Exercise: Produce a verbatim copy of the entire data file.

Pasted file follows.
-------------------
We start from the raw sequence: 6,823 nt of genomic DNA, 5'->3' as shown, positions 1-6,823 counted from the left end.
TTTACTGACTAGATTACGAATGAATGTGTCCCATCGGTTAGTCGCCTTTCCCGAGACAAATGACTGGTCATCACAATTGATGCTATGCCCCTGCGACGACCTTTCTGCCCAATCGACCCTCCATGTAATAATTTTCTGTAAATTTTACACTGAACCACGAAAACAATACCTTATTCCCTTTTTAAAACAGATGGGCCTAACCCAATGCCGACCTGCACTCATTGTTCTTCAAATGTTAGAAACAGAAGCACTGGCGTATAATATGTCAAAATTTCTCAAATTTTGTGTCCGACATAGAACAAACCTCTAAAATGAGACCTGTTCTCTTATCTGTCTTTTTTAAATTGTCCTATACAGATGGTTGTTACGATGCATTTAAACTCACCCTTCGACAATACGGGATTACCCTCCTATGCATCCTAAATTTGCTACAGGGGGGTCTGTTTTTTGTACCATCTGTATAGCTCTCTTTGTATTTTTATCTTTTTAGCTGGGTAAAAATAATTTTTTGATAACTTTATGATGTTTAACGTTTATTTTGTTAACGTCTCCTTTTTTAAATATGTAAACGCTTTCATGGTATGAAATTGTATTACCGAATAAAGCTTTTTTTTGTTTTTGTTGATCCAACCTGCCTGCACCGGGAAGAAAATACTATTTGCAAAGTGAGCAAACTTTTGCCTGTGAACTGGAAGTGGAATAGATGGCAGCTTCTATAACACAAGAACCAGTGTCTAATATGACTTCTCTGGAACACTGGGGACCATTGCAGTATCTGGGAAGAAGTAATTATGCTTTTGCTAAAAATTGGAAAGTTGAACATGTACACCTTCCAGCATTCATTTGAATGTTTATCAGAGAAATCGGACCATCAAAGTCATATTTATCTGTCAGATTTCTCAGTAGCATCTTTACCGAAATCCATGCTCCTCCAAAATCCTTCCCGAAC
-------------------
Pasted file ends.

We start from the raw sequence: 6,823 nt of genomic DNA, 5'->3' as shown, positions 1-6,823 counted from the left end.
TTTACTGACTAGATTACGAATGAATGTGTCCCATCGGTTAGTCGCCTTTCCCGAGACAAATGACTGGTCATCACAATTGATGCTATGCCCCTGCGACGACCTTTCTGCCCAATCGACCCTCCATGTAATAATTTTCTGTAAATTTTACACTGAACCACGAAAACAATACCTTATTCCCTTTTTAAAACAGATGGGCCTAACCCAATGCCGACCTGCACTCATTGTTCTTCAAATGTTAGAAACAGAAGCACTGGCGTATAATATGTCAAAATTTCTCAAATTTTGTGTCCGACATAGAACAAACCTCTAAAATGAGACCTGTTCTCTTATCTGTCTTTTTTAAATTGTCCTATACAGATGGTTGTTACGATGCATTTAAACTCACCCTTCGACAATACGGGATTACCCTCCTATGCATCCTAAATTTGCTACAGGGGGGTCTGTTTTTTGTACCATCTGTATAGCTCTCTTTGTATTTTTATCTTTTTAGCTGGGTAAAAATAATTTTTTGATAACTTTATGATGTTTAACGTTTATTTTGTTAACGTCTCCTTTTTTAAATATGTAAACGCTTTCATGGTATGAAATTGTATTACCGAATAAAGCTTTTTTTTGTTTTTGTTGATCCAACCTGCCTGCACCGGGAAGAAAATACTATTTGCAAAGTGAGCAAACTTTTGCCTGTGAACTGGAAGTGGAATAGATGGCAGCTTCTATAACACAAGAACCAGTGTCTAATATGACTTCTCTGGAACACTGGGGACCATTGCAGTATCTGGGAAGAAGTAATTATGCTTTTGCTAAAAATTGGAAAGTTGAACATGTACACCTTCCAGCATTCATTTGAATGTTTATCAGAGAAATCGGACCATCAAAGTCATATTTATCTGTCAGATTTCTCAGTAGCATCTTTACCGAAATCCATGCTCCTCCAAAATCCTTCCCGAAC